• Computer Aided Manufacturing (CAM) – In the 3D printing world, CAM is known as slicing, which is the process of converting a 3D object or mesh into data that drives the printer. While this process is largely automated, users do have the ability to tweak this process for improved print quality.
  • Iteration – And finally, understanding how to assess prints and quickly improve on designs.

After making this list, I realized that this would require a series of classes or perhaps, even an entire program to cover this content. In academia, you don’t want to be the first to offer an unproven program as it can be difficult to convince administration, so I searched outside of my home institution and found the Bachelor of Science in Manufacturing & Design Engineering (MaDE) at Northwestern University. The MaDE program covers my list but also teaches traditional manufacturing in about 16 classes.

I brought my list to my PhD Advisor Dr. Scott Guelcher, who I co-taught the BioFabrication class with, and he agreed that our undergraduate students would benefit from and be interested in this content. I was still a graduate student at the time, so Dr. Guelcher did all the heavy lifting to get the ball rolling. The next thing I knew, I had the opportunity to teach my own class called “Rapid Prototyping” in Spring 2022 - the unique opportunity that I had mentioned earlier. The first offering of Rapid Prototyping focused on metrology, CAD, and filament printing. The class was oversubscribed with 45 students enrolled.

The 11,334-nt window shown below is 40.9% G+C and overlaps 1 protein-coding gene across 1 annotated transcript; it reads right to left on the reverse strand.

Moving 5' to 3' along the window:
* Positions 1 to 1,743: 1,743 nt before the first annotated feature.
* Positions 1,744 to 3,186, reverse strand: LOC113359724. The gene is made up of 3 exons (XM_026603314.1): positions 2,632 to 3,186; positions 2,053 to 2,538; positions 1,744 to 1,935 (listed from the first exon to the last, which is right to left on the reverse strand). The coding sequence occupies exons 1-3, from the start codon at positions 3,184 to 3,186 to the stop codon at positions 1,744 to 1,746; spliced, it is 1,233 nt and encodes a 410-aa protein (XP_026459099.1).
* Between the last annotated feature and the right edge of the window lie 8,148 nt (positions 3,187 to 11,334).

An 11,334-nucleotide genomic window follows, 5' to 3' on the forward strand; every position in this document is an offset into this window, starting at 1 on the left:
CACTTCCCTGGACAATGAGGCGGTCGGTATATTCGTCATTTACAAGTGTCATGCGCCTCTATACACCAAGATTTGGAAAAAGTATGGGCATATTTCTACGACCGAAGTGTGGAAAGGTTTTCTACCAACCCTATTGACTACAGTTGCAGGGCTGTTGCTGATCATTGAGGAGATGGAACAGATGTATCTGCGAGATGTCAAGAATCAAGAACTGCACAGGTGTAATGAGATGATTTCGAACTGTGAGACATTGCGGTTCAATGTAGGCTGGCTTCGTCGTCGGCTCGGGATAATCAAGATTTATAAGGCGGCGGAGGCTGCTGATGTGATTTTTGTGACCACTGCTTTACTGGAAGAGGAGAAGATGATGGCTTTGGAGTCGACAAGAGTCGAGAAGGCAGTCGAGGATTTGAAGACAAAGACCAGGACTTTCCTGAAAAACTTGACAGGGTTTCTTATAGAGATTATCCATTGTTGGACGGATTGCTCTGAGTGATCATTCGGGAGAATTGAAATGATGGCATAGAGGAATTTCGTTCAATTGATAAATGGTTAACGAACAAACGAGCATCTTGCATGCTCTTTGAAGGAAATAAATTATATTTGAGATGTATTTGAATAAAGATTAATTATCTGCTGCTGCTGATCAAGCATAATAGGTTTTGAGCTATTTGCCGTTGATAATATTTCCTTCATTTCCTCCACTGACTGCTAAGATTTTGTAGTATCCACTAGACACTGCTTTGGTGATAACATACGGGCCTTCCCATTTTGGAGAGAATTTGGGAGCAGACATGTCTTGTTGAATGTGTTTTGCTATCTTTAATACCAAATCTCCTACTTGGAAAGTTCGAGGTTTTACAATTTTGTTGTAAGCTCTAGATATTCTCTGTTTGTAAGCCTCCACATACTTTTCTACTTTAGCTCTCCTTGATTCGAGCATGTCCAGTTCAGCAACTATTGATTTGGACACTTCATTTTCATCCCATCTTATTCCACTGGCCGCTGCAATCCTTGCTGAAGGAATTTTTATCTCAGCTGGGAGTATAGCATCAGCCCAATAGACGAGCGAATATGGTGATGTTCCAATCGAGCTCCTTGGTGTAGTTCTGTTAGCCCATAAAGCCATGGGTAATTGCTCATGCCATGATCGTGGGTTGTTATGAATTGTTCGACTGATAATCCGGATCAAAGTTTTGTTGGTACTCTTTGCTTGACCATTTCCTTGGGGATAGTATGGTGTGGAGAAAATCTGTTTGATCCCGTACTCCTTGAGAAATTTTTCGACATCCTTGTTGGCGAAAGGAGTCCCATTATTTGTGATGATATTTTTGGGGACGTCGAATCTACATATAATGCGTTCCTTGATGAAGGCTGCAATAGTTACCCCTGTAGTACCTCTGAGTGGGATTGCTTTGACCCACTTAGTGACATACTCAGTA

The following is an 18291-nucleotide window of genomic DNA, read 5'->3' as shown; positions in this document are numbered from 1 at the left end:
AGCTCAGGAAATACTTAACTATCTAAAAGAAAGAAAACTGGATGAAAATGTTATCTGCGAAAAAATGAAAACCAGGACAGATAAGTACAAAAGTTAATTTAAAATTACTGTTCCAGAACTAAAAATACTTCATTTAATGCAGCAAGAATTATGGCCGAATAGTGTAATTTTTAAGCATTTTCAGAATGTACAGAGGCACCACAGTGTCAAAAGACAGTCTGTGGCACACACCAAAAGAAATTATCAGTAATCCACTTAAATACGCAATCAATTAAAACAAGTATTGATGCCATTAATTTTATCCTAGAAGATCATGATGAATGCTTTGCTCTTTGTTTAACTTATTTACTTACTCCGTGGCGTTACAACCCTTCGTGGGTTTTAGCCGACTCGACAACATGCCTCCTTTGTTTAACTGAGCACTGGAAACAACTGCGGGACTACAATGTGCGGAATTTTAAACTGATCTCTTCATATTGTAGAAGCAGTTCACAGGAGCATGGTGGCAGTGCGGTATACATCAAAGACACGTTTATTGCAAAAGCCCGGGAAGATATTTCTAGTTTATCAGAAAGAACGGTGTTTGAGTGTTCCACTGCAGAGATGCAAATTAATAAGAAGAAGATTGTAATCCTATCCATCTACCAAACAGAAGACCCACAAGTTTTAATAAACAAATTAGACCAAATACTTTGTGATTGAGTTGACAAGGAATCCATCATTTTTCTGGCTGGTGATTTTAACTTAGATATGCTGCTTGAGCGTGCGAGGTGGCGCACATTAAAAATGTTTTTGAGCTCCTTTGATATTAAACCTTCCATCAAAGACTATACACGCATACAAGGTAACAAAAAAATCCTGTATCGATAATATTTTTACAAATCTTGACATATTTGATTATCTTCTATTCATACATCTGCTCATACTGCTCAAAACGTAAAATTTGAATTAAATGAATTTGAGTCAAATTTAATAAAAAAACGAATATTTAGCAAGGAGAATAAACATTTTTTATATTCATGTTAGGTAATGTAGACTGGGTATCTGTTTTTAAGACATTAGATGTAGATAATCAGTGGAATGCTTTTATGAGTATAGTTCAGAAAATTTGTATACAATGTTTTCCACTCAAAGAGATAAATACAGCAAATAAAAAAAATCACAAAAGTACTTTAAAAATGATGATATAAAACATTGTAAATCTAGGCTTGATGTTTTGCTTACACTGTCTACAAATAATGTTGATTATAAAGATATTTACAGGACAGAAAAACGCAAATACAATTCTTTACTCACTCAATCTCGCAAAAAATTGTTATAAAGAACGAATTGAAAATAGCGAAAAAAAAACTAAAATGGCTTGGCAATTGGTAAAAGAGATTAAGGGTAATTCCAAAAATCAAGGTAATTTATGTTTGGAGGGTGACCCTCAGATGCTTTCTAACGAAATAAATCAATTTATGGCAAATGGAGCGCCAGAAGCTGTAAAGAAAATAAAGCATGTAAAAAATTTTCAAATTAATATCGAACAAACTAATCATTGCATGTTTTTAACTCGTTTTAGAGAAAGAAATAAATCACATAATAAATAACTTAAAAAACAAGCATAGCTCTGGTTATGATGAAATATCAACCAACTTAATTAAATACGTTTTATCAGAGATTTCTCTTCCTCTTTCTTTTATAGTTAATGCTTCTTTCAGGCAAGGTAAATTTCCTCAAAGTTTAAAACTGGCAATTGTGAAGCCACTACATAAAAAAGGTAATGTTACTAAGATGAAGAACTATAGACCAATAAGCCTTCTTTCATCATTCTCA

Dr. D-Flo explaining to a student how 3D printer filament is produced.
Dr. D-Flo explaining to a student how 3D printer filament is produced.

I am not going to lie and say that the class went perfectly. There was a steeper than expected learning curve for teaching a new course without a textbook, but I was able to pull from my YouTube experiences to provide real-world applications for the course’s content. This and the hands-on projects were enough to mostly cover up me fumbling around trying to figure out the best way to teach.

But college students are largely enigmas, and it was difficult for me to gauge how much they were enjoying the course. The moment of truth came during Fall 2022 enrollment, which occurs during the middle of the Spring 2022 semester. Was my Rapid Prototyping course just a novelty that would wear off or would it have staying power and attract another cohort of students?

Laser engraved glass commemorating the first Rapid Prototyping class